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Paluma Science Camp


Wednesday 19 March saw the Year 3-7 students from Osborne State School and Maidavale State School board the bus and travel to Paluma Environmental Education Centre (PEEC) for 3 days of intensive science learning as part of the IMPACT Supporting Small School Science online learning program.  The IMPACT Supporting Small School Science program is an online teaching and learning project which brings together 7 different small schools from across the Burdekin and Ingham districts.  The project, which is spearheaded by Osborne State School, Maidavale State School and the Paluma Environmental Education Centre (PEEC) sees students from the small schools connect online for weekly science lessons using the program called Collaborate.   This project gives teachers and students from small school settings the opportunity to connect and share ideas increasing student engagement with and knowledge of science.  During Term 1, the students have been studying biology and as part of the assessment for this unit of work, the students travelled to Paluma for a 2 night intensive science camp.

Whilst at Paluma, the students had a fantastic time investigating the rainforest and putting their science knowledge into action, conducting a number of investigations.  They conducted an investigation into the best colour for camouflage in open and closed environments where they randomly spread coloured rubber bands and collected them under timed conditions.  Interestingly, the students found that blue was the easiest colour to spot, not the bright pink bands which were their initial prediction.  The students also had the opportunity to collect and examine macro invertebrates from the creek and leaf litter.  When they compared their results with the investigations they had conducted here in the Burdekin, they found many similarities, however the students did note that there was a larger number of samples taken in the Burdekin and this may have affected their results.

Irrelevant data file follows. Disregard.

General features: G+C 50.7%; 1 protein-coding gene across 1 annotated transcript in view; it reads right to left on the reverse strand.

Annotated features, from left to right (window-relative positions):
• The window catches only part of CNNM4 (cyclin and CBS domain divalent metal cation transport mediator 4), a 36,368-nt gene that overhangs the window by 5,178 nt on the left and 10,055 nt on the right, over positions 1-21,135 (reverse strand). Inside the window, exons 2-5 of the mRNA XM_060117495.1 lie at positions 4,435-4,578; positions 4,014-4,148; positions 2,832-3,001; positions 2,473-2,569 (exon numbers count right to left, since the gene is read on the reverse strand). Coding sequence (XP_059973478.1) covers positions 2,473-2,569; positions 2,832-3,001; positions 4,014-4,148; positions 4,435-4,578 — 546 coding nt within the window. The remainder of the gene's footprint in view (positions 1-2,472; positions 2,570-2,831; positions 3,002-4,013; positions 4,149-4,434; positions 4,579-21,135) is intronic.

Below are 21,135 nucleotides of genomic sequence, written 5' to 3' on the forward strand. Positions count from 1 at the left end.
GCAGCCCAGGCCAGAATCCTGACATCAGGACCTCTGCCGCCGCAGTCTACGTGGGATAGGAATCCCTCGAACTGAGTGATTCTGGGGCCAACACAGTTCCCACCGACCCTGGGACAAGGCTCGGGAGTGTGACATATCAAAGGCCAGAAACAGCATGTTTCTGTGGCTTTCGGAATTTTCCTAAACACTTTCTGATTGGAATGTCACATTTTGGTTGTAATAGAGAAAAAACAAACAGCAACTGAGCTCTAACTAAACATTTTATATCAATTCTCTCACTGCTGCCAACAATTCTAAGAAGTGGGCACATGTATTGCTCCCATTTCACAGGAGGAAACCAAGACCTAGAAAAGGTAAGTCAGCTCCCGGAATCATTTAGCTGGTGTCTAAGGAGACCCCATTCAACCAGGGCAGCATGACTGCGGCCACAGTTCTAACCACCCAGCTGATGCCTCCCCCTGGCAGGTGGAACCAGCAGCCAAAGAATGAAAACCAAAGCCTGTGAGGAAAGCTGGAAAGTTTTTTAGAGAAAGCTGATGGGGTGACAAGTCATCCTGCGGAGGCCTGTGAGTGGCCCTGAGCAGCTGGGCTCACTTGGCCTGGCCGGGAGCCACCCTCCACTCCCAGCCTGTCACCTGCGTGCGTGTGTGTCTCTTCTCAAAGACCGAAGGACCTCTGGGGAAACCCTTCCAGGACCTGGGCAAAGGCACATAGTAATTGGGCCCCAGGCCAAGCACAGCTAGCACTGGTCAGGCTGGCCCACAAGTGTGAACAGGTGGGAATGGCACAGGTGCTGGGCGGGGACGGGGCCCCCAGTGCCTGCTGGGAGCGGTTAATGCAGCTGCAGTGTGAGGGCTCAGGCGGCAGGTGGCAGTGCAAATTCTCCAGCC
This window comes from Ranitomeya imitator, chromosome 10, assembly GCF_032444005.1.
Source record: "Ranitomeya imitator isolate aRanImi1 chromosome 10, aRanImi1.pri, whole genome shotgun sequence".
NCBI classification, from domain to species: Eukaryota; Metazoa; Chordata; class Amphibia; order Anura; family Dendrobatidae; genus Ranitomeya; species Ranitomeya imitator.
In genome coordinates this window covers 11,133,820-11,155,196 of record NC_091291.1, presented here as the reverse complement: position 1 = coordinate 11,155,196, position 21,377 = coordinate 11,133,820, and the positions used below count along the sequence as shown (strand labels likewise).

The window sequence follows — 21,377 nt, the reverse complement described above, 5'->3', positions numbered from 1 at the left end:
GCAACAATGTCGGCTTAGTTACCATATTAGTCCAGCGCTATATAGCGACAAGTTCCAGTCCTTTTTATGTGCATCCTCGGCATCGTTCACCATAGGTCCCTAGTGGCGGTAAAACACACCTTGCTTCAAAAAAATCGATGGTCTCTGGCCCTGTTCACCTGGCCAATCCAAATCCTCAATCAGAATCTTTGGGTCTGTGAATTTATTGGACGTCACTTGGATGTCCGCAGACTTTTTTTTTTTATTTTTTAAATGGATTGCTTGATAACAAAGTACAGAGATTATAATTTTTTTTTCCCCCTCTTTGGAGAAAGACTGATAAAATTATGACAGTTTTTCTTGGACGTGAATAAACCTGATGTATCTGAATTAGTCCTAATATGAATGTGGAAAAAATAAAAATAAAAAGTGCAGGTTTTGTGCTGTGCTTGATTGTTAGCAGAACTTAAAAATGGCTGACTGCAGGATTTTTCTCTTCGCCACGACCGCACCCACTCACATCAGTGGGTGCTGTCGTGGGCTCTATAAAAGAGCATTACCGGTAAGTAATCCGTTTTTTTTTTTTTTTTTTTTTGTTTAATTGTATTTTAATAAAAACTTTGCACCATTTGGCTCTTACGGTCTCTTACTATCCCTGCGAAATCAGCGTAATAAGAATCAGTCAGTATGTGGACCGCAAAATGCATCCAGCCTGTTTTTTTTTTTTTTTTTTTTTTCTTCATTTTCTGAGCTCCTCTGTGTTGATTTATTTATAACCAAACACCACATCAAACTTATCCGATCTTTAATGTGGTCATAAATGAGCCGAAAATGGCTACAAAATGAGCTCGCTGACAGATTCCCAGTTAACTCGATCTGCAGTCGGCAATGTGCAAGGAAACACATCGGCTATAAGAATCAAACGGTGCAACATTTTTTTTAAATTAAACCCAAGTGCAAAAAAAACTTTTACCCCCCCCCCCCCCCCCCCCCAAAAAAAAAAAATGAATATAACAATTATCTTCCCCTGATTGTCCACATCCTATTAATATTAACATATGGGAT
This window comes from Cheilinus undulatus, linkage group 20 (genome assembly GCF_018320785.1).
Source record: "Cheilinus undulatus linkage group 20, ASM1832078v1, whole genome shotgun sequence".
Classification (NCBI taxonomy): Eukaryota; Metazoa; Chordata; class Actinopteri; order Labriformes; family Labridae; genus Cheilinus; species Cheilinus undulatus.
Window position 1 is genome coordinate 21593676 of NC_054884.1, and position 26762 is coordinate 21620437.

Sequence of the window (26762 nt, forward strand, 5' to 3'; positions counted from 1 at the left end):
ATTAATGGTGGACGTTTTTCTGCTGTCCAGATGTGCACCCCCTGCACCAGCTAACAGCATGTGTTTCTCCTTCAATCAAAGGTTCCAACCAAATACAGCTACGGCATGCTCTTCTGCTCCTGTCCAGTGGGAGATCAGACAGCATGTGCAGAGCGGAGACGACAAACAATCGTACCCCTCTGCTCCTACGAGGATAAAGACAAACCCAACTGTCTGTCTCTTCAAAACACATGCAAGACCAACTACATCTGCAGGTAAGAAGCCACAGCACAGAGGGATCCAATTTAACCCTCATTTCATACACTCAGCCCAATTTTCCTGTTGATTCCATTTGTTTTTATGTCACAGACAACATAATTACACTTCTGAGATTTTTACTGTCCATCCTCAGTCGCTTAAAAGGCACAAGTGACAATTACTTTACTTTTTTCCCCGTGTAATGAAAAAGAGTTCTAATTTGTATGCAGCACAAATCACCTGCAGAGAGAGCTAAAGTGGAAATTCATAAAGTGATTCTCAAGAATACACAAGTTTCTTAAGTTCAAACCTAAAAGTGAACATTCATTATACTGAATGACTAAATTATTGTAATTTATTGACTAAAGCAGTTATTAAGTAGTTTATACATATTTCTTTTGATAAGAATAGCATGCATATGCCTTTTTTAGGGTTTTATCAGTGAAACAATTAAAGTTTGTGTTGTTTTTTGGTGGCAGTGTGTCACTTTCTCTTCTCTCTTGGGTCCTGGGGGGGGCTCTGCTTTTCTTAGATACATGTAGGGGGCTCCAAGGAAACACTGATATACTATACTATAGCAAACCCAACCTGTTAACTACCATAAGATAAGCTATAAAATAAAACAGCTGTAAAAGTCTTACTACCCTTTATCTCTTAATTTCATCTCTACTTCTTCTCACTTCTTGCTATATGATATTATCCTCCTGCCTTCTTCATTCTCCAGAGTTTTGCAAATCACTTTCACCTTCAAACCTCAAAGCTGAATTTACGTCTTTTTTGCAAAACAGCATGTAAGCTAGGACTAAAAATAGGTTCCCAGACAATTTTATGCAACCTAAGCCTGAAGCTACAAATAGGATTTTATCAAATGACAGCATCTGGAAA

Observing rainforest species such as the strangler fig was another activity the students participated in.  They battled clouds of mosquitoes and thick mist on their way to through the forest but still managed to make excellent observations about the strangler fig and its place in the rainforest ecosystem.  The students also spent time identifying plants using dichotomous keys and discussing their impact on the environment and how to reduce it. 

During the excursion, the students had the chance to work cooperatively with both the PEEC staff and students from Maidavale State School.  It was fantastic to see them putting their knowledge into action and working extremely hard in their cooperative learning teams.  The schools and students are looking forward to continuing their science learning in Term 2 when they will be investigating Earth-Space science.